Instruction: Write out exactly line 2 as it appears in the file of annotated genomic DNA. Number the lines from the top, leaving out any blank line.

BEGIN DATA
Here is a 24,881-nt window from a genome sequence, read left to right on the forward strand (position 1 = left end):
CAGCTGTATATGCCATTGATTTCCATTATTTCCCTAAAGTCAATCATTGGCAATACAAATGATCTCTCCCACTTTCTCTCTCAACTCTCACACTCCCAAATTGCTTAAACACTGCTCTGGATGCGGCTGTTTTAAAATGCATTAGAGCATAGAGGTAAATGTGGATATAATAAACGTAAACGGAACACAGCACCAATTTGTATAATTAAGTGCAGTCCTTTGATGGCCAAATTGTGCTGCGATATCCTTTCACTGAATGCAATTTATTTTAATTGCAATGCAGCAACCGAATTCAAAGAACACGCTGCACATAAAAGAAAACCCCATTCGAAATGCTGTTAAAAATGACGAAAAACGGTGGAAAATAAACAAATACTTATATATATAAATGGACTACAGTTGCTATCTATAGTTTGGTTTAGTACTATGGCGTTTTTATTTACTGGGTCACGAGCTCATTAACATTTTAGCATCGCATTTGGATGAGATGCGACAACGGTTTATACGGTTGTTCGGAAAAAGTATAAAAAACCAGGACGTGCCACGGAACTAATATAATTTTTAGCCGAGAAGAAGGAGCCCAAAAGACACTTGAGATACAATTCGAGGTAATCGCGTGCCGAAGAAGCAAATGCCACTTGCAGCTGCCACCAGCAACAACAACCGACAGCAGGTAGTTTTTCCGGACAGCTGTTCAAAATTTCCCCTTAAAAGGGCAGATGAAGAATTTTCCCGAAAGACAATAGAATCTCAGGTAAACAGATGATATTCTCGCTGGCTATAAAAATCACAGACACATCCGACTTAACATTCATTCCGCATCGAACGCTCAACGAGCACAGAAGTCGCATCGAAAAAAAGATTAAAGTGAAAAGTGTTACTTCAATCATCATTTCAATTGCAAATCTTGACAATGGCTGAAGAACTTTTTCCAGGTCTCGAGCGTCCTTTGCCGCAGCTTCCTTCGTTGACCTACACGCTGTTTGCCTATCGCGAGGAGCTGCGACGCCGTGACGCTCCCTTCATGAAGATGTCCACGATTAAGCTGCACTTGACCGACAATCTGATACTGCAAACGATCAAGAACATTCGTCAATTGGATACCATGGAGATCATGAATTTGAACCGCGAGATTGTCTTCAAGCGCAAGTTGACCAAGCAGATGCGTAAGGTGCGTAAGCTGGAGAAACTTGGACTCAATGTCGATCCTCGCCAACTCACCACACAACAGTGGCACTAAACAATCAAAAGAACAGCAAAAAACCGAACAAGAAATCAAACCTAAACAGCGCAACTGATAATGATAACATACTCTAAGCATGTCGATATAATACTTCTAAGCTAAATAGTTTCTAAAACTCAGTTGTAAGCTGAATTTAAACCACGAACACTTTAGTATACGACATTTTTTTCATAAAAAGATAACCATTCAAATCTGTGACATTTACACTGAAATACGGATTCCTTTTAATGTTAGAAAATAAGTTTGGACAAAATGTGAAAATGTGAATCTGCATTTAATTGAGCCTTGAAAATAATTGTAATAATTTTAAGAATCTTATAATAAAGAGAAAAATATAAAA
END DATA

CAGCTGTATATGCCATTGATTTCCATTATTTCCCTAAAGTCAATCATTGGCAATACAAATGATCTCTCCCACTTTCTCTCTCAACTCTCACACTCCCAAATTGCTTAAACACTGCTCTGGATGCGGCTGTTTTAAAATGCATTAGAGCATAGAGGTAAATGTGGATATAATAAACGTAAACGGAACACAGCACCAATTTGTATAATTAAGTGCAGTCCTTTGATGGCCAAATTGTGCTGCGATATCCTTTCACTGAATGCAATTTATTTTAATTGCAATGCAGCAACCGAATTCAAAGAACACGCTGCACATAAAAGAAAACCCCATTCGAAATGCTGTTAAAAATGACGAAAAACGGTGGAAAATAAACAAATACTTATATATATAAATGGACTACAGTTGCTATCTATAGTTTGGTTTAGTACTATGGCGTTTTTATTTACTGGGTCACGAGCTCATTAACATTTTAGCATCGCATTTGGATGAGATGCGACAACGGTTTATACGGTTGTTCGGAAAAAGTATAAAAAACCAGGACGTGCCACGGAACTAATATAATTTTTAGCCGAGAAGAAGGAGCCCAAAAGACACTTGAGATACAATTCGAGGTAATCGCGTGCCGAAGAAGCAAATGCCACTTGCAGCTGCCACCAGCAACAACAACCGACAGCAGGTAGTTTTTCCGGACAGCTGTTCAAAATTTCCCCTTAAAAGGGCAGATGAAGAATTTTCCCGAAAGACAATAGAATCTCAGGTAAACAGATGATATTCTCGCTGGCTATAAAAATCACAGACACATCCGACTTAACATTCATTCCGCATCGAACGCTCAACGAGCACAGAAGTCGCATCGAAAAAAAGATTAAAGTGAAAAGTGTTACTTCAATCATCATTTCAATTGCAAATCTTGACAATGGCTGAAGAACTTTTTCCAGGTCTCGAGCGTCCTTTGCCGCAGCTTCCTTCGTTGACCTACACGCTGTTTGCCTATCGCGAGGAGCTGCGACGCCGTGACGCTCCCTTCATGAAGATGTCCACGATTAAGCTGCACTTGACCGACAATCTGATACTGCAAACGATCAAGAACATTCGTCAATTGGATACCATGGAGATCATGAATTTGAACCGCGAGATTGTCTTCAAGCGCAAGTTGACCAAGCAGATGCGTAAGGTGCGTAAGCTGGAGAAACTTGGACTCAATGTCGATCCTCGCCAACTCACCACACAACAGTGGCACTAAACAATCAAAAGAACAGCAAAAAACCGAACAAGAAATCAAACCTAAACAGCGCAACTGATAATGATAACATACTCTAAGCATGTCGATATAATACTTCTAAGCTAAATAGTTTCTAAAACTCAGTTGTAAGCTGAATTTAAACCACGAACACTTTAGTATACGACATTTTTTTCATAAAAAGATAACCATTCAAATCTGTGACATTTACACTGAAATACGGATTCCTTTTAATGTTAGAAAATAAGTTTGGACAAAATGTGAAAATGTGAATCTGCATTTAATTGAGCCTTGAAAATAATTGTAATAATTTTAAGAATCTTATAATAAAGAGAAAAATATAAAA